This week: Life's true mysteriesEdited by: Elle
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As a founder of the "Roots & Wings Group" and an avid genealogist and family historian, I have a keen interest in the mysteries that dwell in my family's history. It is as much fun to discover the facts and piece the story together as it is to retell the story to my relations and witness their reactions!
It is my grandmother's 90th birthday next month. It is always tricky to know what gift to give a person of that age. I was rather lucky, because as the family historian and genealogist, I was able to create a frame-worthy family tree for her. I hope it will both please and interest her, as well as spark conversation among the extended family at her birthday gathering.
Genealogy is the epitome of a complicated puzzle. With every fact you unearth, you see a little more of the picture. However, there is no box with a picture to follow as a guide, rather it is more like Sherlock Holmes trying to piece together a mystery. What happened? Who was there? Why and when? Sometimes we find out the answers, and other mysteries are left unsolved, gnawing away at genealogists as they try to sleep at night.
I had some poor ancestors, and one branch of the tree seems to abound with mysteries that quite captivate me. My 3x great-grandfather had six children, including a new baby, when his wife died. My first thought was that she died in childbed, but no, further investigation revealed that the baby was more than a year old when the mother died. Then I discovered a second wife who also died. What ho! A murder mystery? Alas, it could hardly be murder when the second wife died in a cholera epidemic that swept their small town. Hard to plan one of those. Then I discovered records that showed that between the death of the mother and the second marriage, the father and two youngest children were living in a workhouse in London, only to be kicked out and sent back to their small town because they 'did not belong to London' and therefore ought not be in the London workhouse. The other children were found separately in local workhouses. Why was the family separated? Why did the father and youngest children go to London? And I still don't know what happened to the mother!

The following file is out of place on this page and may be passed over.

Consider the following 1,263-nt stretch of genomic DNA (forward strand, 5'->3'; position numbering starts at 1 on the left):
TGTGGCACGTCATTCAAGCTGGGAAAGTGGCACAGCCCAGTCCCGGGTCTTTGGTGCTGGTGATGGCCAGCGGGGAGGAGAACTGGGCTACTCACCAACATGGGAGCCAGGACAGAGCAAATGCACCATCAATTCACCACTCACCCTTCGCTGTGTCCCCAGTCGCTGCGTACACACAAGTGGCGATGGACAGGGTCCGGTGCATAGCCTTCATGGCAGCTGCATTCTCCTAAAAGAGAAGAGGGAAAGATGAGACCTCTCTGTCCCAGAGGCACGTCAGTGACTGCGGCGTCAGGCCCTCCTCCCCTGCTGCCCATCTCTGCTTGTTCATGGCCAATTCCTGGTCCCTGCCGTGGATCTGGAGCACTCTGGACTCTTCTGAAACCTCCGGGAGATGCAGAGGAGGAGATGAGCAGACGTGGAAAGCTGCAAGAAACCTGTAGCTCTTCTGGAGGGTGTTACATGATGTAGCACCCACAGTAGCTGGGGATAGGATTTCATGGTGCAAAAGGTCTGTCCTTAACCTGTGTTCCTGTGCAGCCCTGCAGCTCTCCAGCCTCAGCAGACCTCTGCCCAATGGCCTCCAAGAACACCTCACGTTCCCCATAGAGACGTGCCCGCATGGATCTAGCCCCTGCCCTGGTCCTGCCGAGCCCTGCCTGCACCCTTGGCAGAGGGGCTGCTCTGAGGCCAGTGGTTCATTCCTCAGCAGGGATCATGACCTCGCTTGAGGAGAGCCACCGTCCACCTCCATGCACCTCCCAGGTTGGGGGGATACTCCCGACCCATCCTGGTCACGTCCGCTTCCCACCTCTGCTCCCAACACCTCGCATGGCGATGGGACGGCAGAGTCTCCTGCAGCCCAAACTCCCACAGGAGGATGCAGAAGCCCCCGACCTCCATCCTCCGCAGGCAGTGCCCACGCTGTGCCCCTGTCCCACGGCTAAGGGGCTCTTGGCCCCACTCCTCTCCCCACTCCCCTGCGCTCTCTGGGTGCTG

Another mystery is that of my 2x great-grandfather. After his mother died when he was six, he ended up in a workhouse. The workhouses were dreadful places and eventually he ran away. Some time later, he 'begged for readmission'. What would make him beg for readmission to such a dreadful place other than the most extreme of circumstances? He later joined the army and had a terrible record, finally being discharged with a note that his 'conduct was bad and his habits intemperate'. He married and had ten children, but still showed up on censuses from time to time as a boarder living separate from his family. Did his wife kick him out? Was he travelling for work? We know that he did not permanently separate from his wife, as their youngest children were not yet born at that time. Finally, he died in WWI. But not on the field of action. No, he was at home in England. How did he die so far from the field of battle? Did his 'intemperate habits' catch up to him? He was only fifty. I am still trying to find the answers, and may never know the truth.
The more I discover of this particular branch of my family tree, the more they sound like characters from Dickensian novel. In fact, I found out that one of the orphanages Charles Dickens visited when researching for Oliver Twist was the same one that my great-grandfather lived in after he was orphaned at the age of nine.
Your ancestors could inspire a tale or two too. You never know what secrets they were hiding and what mysteries you may uncover if you go looking.
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